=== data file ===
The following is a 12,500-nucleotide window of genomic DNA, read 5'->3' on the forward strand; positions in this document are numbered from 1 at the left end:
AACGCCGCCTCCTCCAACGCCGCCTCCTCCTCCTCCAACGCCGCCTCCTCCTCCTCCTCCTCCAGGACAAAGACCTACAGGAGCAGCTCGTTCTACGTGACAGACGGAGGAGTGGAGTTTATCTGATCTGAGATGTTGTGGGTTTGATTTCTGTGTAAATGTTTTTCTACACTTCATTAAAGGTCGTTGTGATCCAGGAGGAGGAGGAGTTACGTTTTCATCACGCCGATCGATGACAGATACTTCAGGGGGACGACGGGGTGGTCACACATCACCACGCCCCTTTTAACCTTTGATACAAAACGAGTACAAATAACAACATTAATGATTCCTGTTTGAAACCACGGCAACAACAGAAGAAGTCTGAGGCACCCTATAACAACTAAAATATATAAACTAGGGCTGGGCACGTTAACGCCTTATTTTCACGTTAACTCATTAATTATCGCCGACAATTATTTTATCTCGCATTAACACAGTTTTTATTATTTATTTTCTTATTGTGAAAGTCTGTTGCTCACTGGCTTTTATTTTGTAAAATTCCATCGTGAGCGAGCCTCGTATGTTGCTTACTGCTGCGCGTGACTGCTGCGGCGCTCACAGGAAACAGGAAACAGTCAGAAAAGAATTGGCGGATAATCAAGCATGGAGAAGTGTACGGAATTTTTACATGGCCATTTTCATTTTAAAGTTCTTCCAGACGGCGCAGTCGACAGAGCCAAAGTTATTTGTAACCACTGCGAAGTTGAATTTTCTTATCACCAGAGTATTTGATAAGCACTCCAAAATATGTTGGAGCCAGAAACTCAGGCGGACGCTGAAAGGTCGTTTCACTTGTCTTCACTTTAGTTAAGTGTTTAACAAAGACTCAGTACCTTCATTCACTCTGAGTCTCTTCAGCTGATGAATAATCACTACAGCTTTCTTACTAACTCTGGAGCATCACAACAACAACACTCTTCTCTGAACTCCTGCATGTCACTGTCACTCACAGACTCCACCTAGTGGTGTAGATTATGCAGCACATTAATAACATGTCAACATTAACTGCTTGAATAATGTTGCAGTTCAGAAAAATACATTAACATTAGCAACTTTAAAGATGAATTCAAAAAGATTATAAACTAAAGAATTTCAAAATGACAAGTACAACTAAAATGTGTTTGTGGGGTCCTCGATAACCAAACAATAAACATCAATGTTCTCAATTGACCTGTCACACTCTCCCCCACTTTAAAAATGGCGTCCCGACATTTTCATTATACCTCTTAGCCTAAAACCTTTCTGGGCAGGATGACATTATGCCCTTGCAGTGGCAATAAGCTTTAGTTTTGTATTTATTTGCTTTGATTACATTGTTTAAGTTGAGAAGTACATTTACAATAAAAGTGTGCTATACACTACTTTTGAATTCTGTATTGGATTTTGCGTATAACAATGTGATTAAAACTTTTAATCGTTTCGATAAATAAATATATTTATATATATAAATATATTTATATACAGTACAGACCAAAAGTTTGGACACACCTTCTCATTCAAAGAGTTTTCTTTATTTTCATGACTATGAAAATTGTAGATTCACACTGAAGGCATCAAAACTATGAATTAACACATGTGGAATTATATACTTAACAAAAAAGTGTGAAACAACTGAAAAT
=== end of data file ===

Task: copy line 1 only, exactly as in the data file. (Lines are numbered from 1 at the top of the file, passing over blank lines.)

The following is a 12,500-nucleotide window of genomic DNA, read 5'->3' on the forward strand; positions in this document are numbered from 1 at the left end: